Differences between wolves and coyotes

Arizona Game and Fish seeks to educate the public — and especially hunters — about the differences between Mexican wolves and coyotes.

GREER — The U.S. Forest Service issued a warning to hunters in the White Mountains area of the Apache-Sitgreaves National Forests this week.

ASNF noted that Mexican wolves are present within the forests and that hunters should be careful what they shoot.

“Hunting season is in full swing in the White Mountains, and the Arizona Game and Fish Department reminds coyote hunters that Mexican wolves are present in Game Management Units 1, 27 and 3B,” ASNF wrote. “In addition, wolves could also be present in Units 2A, 2B, 2C, 3A, 3C, 4A, 4B, 5A, 6A and 6B.”

Mexican wolves are still federally protected endangered animal present throughout Arizona and New Mexico. The Forest Service wants to make sure that hunters are careful not to mistake the animals for coyotes.

“Please note that not all wolves are collared, and it’s always the hunter’s responsibility to accurately identify all wildlife prior to taking a shot,” it said.

The most recent estimate of the Mexican wolf population placed it at 131 wolves, 64 of which are in Arizona. That is a 12-percent increase in population from the previous year.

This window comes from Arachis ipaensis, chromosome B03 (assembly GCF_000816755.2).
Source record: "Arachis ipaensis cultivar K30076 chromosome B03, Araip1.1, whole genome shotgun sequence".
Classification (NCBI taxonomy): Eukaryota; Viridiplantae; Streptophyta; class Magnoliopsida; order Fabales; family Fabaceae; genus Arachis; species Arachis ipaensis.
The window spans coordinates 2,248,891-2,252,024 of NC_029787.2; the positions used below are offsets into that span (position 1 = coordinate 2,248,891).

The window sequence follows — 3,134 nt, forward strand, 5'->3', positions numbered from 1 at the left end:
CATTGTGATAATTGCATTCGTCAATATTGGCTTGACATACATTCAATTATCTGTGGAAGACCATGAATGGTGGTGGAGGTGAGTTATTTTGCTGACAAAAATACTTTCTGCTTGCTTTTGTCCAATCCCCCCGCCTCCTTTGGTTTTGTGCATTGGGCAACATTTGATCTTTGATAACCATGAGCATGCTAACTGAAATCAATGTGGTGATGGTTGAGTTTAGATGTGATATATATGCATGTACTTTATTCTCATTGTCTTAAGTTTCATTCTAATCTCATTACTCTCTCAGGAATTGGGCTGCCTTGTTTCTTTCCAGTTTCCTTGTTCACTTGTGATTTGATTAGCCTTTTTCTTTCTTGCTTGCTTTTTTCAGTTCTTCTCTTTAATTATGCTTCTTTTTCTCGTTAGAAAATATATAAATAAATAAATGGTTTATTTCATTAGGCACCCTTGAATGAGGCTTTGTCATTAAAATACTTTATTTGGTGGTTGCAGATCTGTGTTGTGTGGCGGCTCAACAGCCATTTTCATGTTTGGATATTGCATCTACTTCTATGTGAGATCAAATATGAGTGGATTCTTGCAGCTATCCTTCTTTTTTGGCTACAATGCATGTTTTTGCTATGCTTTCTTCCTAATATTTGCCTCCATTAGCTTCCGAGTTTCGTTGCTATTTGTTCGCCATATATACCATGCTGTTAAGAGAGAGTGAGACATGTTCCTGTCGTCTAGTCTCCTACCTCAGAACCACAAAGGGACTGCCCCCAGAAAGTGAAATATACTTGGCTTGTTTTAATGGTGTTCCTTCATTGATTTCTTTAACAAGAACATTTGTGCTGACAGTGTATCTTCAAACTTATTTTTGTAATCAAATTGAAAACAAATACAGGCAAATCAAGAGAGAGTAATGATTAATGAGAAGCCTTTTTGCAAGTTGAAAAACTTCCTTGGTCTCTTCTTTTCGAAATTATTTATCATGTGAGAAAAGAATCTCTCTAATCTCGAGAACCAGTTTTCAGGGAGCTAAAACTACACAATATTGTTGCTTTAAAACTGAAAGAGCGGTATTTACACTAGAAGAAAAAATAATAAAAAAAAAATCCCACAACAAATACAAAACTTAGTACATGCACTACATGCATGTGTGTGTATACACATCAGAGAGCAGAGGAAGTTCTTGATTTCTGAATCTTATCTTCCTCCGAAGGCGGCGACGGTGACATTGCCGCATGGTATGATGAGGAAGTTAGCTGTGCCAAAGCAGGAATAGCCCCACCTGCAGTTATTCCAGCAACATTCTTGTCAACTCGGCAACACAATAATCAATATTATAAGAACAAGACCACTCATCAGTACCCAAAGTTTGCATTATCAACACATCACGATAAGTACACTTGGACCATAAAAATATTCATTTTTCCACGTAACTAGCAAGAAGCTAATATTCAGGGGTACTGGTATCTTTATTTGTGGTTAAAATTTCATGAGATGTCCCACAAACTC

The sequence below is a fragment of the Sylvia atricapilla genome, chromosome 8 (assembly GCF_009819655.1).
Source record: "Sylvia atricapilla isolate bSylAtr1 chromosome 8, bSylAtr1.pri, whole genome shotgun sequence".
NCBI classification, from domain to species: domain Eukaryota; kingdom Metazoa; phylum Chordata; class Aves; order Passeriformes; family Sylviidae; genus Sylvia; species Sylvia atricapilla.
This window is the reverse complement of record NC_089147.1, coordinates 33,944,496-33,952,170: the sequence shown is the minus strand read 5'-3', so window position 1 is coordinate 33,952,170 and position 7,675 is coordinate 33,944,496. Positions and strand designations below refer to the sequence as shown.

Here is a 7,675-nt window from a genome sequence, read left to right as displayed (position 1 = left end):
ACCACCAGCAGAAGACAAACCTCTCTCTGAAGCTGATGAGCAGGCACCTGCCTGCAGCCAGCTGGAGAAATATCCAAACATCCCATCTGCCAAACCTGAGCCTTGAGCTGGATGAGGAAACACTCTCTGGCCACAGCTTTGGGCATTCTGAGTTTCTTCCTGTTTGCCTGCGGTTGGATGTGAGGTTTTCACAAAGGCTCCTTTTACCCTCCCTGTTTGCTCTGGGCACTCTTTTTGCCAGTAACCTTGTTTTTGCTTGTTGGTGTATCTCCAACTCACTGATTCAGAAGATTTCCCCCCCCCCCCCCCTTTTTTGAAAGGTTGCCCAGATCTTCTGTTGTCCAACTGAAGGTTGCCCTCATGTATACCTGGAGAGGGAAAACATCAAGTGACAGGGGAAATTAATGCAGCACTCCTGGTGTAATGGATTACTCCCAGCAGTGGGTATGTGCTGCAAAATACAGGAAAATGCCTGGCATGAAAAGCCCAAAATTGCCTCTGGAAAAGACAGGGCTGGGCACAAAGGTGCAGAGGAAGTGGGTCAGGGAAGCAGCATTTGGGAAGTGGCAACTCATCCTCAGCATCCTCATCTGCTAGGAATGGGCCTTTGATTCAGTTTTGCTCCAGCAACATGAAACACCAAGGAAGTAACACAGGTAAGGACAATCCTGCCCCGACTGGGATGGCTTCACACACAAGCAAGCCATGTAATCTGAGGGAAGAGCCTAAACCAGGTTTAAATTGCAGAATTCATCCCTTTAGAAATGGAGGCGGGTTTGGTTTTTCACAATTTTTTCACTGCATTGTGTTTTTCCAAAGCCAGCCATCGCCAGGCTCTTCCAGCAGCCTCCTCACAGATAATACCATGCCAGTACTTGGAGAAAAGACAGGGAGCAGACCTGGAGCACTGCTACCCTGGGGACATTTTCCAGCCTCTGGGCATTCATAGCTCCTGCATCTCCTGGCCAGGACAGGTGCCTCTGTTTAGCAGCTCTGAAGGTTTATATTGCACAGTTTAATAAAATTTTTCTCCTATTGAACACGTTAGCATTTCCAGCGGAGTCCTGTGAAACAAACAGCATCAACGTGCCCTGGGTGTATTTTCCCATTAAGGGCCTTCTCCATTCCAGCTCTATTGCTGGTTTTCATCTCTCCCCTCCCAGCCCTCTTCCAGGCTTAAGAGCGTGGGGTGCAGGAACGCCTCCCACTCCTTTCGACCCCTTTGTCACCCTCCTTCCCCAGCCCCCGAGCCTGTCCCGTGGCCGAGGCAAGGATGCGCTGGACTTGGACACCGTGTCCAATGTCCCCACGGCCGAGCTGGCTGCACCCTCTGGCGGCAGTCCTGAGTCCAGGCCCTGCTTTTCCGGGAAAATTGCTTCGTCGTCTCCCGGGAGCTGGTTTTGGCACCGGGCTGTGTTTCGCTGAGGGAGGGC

Currently, the U.S. Fish and Wildlife Service has released a proposal for cross-fostered pups’ release and translocation plans in the wild for 2020. The service is concerned that the current wolf population is not suitably diversified.

“With seven unrelated founders, the Mexican wolf has experienced a genetic bottleneck, necessitating management actions to retain remaining gene diversity. Specifically, the captive population is carefully managed in an effort to maintain gene diversity by establishing breeding pairs through a process that considers mean kinship and avoidance of inbreeding,” the USFWS wrote.

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